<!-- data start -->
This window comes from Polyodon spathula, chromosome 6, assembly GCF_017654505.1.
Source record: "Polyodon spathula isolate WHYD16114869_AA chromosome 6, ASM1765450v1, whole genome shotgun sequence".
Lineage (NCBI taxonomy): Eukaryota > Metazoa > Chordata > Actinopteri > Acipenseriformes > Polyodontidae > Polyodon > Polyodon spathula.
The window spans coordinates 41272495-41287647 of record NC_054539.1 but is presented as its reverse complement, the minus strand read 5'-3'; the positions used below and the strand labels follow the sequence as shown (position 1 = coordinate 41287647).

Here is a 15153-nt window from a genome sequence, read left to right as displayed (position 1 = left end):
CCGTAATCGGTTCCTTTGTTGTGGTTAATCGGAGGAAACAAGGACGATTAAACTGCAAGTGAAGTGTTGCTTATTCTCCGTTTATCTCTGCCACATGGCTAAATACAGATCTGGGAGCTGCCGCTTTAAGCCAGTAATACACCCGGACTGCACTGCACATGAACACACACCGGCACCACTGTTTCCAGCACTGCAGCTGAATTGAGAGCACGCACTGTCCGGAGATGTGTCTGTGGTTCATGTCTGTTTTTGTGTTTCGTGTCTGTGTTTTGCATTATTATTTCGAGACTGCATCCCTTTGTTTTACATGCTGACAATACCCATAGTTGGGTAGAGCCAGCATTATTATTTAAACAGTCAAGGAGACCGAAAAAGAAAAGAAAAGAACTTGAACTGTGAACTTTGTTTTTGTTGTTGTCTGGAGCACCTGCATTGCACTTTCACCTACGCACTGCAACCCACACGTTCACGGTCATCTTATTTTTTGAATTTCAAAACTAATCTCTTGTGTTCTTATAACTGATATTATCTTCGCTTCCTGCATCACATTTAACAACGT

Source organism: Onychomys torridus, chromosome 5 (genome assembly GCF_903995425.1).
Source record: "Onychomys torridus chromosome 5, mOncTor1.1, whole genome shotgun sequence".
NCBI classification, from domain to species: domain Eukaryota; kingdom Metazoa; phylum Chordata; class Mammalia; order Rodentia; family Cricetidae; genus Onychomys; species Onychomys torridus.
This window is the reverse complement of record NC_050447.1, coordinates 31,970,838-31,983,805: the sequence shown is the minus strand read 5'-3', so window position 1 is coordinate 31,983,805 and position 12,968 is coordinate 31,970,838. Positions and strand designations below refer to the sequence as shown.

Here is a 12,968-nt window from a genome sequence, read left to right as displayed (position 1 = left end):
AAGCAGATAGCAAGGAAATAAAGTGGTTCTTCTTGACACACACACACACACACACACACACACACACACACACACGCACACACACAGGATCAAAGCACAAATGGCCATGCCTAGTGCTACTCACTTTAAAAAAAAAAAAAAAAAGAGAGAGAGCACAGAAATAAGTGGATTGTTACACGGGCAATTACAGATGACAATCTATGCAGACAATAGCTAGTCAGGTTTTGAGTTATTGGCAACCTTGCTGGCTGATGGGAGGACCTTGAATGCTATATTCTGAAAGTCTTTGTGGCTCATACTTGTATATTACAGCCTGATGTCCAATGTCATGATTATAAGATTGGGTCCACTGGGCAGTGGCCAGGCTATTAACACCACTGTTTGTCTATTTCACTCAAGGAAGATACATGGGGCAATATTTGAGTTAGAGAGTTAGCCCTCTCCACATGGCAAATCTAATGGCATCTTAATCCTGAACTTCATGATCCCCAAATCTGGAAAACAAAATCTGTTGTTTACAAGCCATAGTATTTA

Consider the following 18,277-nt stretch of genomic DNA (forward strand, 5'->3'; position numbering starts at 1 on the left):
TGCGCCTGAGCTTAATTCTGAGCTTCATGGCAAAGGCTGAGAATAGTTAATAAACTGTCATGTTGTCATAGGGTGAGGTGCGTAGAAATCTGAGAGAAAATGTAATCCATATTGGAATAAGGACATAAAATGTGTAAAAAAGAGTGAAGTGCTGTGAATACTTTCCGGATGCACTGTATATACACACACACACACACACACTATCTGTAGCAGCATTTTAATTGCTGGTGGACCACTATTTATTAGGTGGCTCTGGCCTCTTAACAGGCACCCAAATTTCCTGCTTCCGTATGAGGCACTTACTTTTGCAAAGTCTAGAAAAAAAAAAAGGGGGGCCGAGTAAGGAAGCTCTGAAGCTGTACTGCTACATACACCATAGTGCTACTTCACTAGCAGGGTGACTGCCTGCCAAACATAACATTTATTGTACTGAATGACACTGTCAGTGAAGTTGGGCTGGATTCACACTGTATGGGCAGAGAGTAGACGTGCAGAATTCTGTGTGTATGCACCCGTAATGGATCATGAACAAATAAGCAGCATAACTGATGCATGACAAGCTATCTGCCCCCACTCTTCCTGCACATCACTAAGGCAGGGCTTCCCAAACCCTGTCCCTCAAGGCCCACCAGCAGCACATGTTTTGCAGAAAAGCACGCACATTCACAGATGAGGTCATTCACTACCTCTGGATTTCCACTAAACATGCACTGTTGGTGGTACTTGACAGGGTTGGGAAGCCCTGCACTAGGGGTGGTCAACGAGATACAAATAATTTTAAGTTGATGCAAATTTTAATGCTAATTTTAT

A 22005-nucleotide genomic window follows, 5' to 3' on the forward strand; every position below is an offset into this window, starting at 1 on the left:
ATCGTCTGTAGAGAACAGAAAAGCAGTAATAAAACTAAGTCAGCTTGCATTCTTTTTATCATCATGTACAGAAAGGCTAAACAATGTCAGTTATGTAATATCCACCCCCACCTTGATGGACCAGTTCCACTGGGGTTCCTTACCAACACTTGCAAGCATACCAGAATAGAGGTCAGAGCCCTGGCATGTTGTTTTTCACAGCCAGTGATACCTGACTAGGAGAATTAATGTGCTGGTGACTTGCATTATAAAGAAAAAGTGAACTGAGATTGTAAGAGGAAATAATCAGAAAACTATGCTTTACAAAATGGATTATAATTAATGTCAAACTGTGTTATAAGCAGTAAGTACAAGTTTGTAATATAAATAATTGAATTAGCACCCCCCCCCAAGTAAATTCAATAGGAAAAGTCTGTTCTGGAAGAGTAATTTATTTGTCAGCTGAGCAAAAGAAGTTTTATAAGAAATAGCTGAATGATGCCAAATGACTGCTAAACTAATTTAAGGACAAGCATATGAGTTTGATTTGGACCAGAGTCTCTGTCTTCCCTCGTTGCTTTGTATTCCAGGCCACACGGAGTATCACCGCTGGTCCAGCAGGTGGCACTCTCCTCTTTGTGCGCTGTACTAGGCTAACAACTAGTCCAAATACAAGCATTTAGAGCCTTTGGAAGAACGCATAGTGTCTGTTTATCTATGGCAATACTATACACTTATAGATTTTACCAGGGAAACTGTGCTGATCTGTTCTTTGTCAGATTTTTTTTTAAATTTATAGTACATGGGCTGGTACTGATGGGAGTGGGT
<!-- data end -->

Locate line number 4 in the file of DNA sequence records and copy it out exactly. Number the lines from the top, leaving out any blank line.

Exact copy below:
The window spans coordinates 41272495-41287647 of record NC_054539.1 but is presented as its reverse complement, the minus strand read 5'-3'; the positions used below and the strand labels follow the sequence as shown (position 1 = coordinate 41287647).